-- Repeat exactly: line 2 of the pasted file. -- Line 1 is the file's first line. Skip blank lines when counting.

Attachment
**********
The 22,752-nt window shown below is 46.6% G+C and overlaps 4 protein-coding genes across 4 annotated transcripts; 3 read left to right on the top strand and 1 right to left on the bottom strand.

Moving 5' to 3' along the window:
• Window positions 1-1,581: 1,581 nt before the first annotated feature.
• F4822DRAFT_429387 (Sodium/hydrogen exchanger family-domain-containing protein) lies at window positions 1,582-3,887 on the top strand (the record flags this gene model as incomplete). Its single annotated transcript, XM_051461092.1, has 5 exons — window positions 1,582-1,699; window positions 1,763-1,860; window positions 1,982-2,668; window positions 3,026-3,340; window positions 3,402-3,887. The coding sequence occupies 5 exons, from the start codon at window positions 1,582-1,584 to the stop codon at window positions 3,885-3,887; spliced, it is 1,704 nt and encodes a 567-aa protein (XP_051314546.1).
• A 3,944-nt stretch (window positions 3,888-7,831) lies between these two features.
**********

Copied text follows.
Moving 5' to 3' along the window: